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13 Tile Tips for a Better Bathroom

When choosing tile for your bathroom, planning is essential. Before you start, take a good look at your bathroom. Is it big or small? Do you want dark bathroom tiles or light tile? Are you OK with lots of cleaning or do you like to keep scrubbing to a minimum? Here are 13 tips to keep in mind when choosing bathroom tile.

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Think Light ColorsArtazum/Shutterstock

Think Light Colors

Light colored subway bathroom tile is an extremely popular home trend right now. Plus, white, off-white or light colors can make the room feel spacious. When it comes to grout colors, be sure the grout doesn't contrast too sharply with the tile (i.e., white tile with black grout).
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Feel Appeal Bathroom TileKristi Blokhin/Shutterstock

Feel Appeal Bathroom Tile

Think about how the bathroom tile will feel. Will you have a shower bench? When using tile in a shower, a slab or larger piece of tile feels nicer to sit on than smaller tile. Add safety to your shower and learn how to install bathroom grab bars.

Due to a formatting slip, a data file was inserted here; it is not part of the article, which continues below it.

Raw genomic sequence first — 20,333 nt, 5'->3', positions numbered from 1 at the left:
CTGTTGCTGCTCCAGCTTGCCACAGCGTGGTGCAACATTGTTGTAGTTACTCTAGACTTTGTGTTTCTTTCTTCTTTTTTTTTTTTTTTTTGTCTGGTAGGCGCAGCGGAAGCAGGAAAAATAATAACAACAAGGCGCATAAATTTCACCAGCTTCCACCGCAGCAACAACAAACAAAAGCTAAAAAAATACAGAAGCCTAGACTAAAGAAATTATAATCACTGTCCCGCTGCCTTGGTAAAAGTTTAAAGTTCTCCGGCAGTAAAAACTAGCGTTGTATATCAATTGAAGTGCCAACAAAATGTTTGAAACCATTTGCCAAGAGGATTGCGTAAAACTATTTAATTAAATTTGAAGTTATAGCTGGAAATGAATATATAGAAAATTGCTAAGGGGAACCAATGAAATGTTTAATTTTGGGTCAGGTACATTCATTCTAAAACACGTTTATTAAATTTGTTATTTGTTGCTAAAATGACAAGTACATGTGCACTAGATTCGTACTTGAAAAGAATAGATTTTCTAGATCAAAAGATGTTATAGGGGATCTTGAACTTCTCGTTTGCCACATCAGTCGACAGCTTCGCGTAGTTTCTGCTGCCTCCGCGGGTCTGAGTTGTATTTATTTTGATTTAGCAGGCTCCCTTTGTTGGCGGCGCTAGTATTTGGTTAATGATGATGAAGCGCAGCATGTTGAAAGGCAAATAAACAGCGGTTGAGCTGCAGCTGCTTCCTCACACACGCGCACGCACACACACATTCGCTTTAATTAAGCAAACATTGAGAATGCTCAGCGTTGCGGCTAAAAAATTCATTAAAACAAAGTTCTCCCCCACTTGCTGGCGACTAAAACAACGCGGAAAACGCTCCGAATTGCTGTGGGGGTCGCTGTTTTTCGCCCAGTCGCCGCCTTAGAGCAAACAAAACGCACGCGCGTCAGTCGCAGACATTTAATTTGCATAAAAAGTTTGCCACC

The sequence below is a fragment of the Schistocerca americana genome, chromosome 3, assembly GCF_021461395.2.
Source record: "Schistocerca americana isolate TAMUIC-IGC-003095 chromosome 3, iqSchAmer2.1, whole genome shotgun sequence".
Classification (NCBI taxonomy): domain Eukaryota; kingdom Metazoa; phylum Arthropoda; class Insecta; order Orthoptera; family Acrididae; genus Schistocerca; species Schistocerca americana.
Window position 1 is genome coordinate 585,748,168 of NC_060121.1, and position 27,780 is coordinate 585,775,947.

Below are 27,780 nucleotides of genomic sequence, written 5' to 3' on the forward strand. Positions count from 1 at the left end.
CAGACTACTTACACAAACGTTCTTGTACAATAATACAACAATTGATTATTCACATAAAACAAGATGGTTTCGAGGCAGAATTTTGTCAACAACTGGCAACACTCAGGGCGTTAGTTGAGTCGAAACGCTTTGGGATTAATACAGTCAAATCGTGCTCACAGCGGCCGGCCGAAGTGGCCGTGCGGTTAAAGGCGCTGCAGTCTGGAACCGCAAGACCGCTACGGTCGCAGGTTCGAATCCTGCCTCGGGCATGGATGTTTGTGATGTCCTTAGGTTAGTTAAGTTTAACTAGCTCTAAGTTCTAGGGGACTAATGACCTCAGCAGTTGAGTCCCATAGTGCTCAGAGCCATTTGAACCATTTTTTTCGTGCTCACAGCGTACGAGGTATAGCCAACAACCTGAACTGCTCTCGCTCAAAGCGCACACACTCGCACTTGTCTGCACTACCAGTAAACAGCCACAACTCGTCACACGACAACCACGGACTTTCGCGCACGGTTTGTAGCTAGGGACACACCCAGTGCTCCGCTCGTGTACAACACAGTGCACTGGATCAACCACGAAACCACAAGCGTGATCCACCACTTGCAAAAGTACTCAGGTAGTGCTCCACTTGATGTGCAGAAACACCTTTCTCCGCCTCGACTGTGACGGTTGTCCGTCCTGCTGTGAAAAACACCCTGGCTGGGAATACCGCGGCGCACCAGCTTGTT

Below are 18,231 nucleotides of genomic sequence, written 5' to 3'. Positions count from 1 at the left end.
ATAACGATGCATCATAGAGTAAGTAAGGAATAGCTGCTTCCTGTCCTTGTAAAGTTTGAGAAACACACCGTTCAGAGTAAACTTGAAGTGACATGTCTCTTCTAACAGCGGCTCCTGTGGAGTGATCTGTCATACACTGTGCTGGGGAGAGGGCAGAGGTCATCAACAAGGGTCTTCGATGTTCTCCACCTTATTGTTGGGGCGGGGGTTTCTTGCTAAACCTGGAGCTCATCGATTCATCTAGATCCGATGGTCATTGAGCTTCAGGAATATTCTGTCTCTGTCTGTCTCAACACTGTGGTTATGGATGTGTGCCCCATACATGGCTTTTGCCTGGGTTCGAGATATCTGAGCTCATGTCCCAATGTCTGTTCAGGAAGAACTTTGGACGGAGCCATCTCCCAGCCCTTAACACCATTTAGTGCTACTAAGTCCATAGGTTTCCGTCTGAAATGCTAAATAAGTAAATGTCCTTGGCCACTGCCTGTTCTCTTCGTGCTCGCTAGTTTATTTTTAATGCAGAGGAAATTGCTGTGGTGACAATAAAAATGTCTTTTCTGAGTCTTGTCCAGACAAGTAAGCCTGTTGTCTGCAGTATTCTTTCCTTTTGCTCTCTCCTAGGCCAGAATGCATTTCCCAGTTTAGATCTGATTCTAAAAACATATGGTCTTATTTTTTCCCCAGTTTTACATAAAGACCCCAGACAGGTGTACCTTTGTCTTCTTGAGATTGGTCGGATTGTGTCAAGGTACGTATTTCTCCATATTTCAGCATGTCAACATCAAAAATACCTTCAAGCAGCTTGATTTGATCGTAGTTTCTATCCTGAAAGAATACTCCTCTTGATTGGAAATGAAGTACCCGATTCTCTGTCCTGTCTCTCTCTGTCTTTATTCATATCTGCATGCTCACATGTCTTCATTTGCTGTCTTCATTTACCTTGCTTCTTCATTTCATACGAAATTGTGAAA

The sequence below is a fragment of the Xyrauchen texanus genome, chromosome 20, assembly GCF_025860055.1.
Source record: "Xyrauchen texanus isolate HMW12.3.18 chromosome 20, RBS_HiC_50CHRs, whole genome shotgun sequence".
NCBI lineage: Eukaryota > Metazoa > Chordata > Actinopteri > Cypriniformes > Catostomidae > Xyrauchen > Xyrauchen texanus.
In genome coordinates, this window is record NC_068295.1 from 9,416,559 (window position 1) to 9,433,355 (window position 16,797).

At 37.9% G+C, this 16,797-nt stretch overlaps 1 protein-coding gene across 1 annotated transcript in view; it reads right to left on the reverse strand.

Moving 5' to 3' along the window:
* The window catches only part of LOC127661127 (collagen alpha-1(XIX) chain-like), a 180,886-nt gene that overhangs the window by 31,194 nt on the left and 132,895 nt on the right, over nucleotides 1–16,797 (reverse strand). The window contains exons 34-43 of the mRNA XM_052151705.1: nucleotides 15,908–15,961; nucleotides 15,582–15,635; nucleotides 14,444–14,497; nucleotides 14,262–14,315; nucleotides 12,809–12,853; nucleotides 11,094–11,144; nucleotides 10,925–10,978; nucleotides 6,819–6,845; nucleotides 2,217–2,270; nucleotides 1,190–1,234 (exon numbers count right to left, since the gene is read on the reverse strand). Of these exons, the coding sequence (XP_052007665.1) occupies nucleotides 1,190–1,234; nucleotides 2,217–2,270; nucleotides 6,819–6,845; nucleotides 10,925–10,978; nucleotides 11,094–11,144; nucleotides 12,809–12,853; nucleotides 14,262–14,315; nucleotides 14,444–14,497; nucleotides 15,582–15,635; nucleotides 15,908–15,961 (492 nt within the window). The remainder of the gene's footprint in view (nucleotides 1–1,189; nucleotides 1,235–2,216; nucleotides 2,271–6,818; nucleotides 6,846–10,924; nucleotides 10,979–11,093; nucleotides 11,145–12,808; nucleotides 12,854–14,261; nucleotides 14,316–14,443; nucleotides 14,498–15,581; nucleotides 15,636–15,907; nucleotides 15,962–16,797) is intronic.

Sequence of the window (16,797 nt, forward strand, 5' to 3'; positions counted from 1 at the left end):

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Think Diagonal Bathroom TileRodenberg Photography/Shutterstock

Think Diagonal Bathroom Tile

If you have a smaller bathroom, tile placed in a diagonal pattern can give the illusion of a larger room. Believe it or not, you may be able to tile your bathroom floor without tearing it up.
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Go BigSvet_Feo/Shutterstock

Go Big

When going with large bathroom tile, you must maintain a minimum grout joint width of 3/16-inch. Also, be sure there is at least 90 percent mortar contact below the tiles as their large size makes them more prone to cracking. Though tile is really easy to clean, we'll show you how to clean tile floors the best way.
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Grout LinesFamily Handyman

Grout Lines

Thinking mosaic bathroom tile? You'll have more grout lines. One way to minimize the grid-like feeling mosaic tile can create is to use a grout tinted to resemble the tile's color. Try these grouting tips and techniques.

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More on Mosaicbogdanhoda/Shutterstock

More on Mosaic

When choosing mosaic bathroom tile, find one that offers at least 95 percent contact from the tile to the backer board. This contact is needed to keep the tile from slipping on the wall and glue often isn't strong enough. Here are some tile installation tips from a tile expert.
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Rule of ThreeTracy ben/Shutterstock

Rule of Three

If you're looking to create a unique tile pattern, stick to no more than three tiles that share the same color palate. Using more bathroom tile colors can become a distraction to the eye and also become more difficult to place. Be careful not to make your bathroom tile too gaudy.